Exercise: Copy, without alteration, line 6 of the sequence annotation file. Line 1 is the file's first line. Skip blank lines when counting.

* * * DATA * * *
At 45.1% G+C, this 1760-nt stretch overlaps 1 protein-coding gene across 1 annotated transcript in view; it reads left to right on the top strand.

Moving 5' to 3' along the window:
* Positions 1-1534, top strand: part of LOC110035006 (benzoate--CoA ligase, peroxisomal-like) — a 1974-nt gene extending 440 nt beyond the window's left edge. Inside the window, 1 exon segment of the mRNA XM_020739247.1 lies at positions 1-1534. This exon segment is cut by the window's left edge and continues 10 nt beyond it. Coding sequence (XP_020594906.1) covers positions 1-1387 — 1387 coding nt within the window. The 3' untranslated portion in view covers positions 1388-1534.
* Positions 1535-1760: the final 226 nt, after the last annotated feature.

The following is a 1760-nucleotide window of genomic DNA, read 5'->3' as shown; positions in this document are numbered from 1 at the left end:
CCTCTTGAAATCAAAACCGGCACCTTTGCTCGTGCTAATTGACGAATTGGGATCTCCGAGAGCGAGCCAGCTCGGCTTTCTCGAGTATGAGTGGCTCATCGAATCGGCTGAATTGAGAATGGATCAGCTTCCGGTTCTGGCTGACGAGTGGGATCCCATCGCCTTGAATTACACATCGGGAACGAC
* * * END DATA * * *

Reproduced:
CCTCTTGAAATCAAAACCGGCACCTTTGCTCGTGCTAATTGACGAATTGGGATCTCCGAGAGCGAGCCAGCTCGGCTTTCTCGAGTATGAGTGGCTCATCGAATCGGCTGAATTGAGAATGGATCAGCTTCCGGTTCTGGCTGACGAGTGGGATCCCATCGCCTTGAATTACACATCGGGAACGAC